Censoring Common Knowledge: Legal Action Taken Against Sokolova and Eksmo Will not Stop the Actual Contents of the Book from Spreading

A police seizure of more than 3,500 copies of a new book on corruption in the Moscow Region has pit the Governor of Moscow Region Boris Gromov and his deputy Igor Parkhomenko against a local Forbes.ru reporter and her book's publisher, Eksmo. Yet much of the information to be released in the upcoming book had already been published in Forbes magazine, the author admitted, leaving some to wonder why such a book was confiscated in the first place.

"Slanderous opinions about me, about members of the government of Moscow Region and about the governor of Moscow Region are contained in the given literary work," reads an official letter signed by Deputy Governor Igor Parkhomenko, which set off what seems to have been an elaborate operation to seize more than half of the first edition print run of "Corporation Moscow Region: How Russia's Richest Region Was Bankrupted" by Anna Sokolova. "It would be hard to imagine a logical reason for confiscating 3,400 books to look for signs of slander in all of them. I think that one would suffice for that," said Leonid Bershidsky, the director of Eksmo, the book's publisher.

The legal team at Eksmo reviewed the book without finding any "legal threats," said Bershidsky, and the majority of the materials for the book have already been published on Forbes.ru and in other magazines. "In fact, this book is an attempt to tell a continuous story, rather than having to find a stream of articles written years ago. She basically put all the material together, and that's the added value in the book. She tells it in a simple language and there's not much else that is new besides that," Bershidsky said.

This may be the source of the threat for Moscow Region's top politicians. Gromov is widely unpopular in Moscow Region and within his own party as well: last month in conversations with Russia Profile, analysts put him on a shortlist of governors who may be in danger of losing their jobs. Gromov's reputation is extremely poor in connection with corruption scandals, yet that may have the unexpected consequence of mitigating the damaging effects of the book for him. "You have to understand that already for a long time, people aren't really surprised by these corruption scandals, and that's the scariest thing," said Kirill Kabanov, the chairman of the National Anti-Corruption Committee. "They aren't surprised, and they aren't too bothered by them, either."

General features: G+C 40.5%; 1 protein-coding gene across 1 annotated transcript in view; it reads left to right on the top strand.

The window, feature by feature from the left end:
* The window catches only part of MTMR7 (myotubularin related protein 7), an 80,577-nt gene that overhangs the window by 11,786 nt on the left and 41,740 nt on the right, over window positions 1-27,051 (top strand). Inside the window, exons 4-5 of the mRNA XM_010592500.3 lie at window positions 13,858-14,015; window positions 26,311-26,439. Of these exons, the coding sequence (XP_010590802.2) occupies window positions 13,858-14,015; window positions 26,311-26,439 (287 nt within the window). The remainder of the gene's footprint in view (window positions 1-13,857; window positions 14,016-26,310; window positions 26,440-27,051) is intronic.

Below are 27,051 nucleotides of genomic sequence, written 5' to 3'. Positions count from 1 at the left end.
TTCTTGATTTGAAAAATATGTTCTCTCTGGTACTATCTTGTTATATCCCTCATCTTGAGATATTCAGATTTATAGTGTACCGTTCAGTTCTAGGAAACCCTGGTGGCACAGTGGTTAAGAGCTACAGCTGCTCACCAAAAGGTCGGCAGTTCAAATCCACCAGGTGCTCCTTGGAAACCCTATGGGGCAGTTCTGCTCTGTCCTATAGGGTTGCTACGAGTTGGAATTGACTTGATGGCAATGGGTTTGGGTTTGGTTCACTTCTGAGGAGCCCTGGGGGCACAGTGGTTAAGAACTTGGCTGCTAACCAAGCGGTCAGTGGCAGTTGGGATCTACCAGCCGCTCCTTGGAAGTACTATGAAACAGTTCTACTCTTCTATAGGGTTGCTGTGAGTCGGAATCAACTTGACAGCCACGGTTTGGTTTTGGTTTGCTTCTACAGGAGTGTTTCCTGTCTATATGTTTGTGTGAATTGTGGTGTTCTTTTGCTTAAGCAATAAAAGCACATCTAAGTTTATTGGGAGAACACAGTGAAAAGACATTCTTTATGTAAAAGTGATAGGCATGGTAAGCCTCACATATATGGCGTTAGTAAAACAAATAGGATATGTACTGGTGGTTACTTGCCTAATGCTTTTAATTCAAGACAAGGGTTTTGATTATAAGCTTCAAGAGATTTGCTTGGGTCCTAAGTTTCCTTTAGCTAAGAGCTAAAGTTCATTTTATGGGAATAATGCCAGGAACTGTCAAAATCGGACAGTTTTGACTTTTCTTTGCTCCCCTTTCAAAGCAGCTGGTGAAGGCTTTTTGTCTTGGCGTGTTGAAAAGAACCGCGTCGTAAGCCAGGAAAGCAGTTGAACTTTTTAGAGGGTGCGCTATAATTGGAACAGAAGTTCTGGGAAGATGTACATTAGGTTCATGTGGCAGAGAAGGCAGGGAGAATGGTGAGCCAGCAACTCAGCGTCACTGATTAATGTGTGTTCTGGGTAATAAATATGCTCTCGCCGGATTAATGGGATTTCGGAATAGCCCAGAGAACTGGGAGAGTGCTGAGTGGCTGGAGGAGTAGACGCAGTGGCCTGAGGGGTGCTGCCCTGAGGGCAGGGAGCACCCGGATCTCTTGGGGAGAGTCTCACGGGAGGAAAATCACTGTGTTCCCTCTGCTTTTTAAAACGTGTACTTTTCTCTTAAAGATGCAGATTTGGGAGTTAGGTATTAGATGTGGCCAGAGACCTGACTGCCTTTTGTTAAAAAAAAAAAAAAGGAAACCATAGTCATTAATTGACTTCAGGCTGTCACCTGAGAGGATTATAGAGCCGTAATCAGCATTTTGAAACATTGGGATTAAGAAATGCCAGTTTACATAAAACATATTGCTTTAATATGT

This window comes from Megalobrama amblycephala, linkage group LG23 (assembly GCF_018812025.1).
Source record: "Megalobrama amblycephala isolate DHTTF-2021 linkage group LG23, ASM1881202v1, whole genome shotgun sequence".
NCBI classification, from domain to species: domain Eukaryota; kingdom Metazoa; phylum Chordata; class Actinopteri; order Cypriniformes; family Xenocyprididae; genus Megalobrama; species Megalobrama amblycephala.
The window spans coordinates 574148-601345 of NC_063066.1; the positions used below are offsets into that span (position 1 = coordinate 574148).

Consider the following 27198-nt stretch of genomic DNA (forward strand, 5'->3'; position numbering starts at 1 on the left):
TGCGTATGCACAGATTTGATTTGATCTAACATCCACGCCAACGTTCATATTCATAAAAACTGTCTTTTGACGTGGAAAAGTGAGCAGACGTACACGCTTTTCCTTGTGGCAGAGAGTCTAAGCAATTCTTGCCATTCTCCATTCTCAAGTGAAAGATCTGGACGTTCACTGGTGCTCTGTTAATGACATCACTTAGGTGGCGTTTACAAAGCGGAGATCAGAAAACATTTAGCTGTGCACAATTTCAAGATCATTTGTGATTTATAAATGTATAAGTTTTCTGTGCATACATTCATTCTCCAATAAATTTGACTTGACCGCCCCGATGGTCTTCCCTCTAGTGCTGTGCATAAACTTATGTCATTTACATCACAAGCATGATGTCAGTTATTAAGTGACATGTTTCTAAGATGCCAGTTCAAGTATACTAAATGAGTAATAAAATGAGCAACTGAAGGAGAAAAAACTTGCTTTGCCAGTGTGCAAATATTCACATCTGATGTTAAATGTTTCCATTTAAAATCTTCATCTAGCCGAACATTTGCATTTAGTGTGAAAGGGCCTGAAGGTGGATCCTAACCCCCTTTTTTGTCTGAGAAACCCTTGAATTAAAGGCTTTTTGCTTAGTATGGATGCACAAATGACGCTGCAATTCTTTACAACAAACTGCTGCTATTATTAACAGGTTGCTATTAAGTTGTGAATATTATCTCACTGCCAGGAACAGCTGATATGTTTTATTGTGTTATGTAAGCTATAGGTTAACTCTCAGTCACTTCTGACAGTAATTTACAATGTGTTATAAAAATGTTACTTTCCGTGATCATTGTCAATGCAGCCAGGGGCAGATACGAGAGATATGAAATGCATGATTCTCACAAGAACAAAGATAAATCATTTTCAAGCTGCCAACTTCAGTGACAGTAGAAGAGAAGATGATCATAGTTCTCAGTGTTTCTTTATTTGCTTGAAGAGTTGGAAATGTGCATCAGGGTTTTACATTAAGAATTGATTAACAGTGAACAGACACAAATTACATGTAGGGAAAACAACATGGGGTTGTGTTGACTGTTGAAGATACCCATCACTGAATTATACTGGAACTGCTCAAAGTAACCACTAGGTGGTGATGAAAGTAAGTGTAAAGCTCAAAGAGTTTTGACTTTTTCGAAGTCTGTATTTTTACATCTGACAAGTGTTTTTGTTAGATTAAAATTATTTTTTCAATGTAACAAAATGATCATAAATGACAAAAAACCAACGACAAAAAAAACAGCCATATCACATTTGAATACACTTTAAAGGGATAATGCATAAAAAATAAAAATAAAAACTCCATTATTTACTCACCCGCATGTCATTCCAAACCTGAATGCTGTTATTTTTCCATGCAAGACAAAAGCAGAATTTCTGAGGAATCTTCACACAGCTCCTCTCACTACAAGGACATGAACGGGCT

­The seizure of the books is an attempt by the government both to prevent their further distribution and to put pressure on the publisher, said Kabanov. Despite the fact that much of the information contained in the book has already been published, "you have to understand that for many government bureaucrats, they believe that any negative information put out about them eats away at their authority," he said.

Other options for the publisher to release the book are being explored. An electronic version of the book is currently being sold online, and a free chapter has also been uploaded onto the Forbes.ru Web site. Yet this could change if the government opens and successfully prosecutes a libel case. Despite Bershidsky's optimism that the book will be justified in court, Kabanov was less optimistic, noting that "the courts, first and foremost, serve the government." If civil suits for personal defamation raised by government officials are anything to go by, then the author and publisher will be fighting an uphill battle in court.

Nonetheless, since a portion of the books has already been sold at local retail stores, any legal case will be more about punishing Sokolova and Eksmo than about preventing the distribution of the text. "I don't know what they're going to do about the 1,500 copies that have already been sold. Since the whole scandal broke out, the stores have all sold out their stock of these books. And they could be anywhere by now," said Bershidsky.

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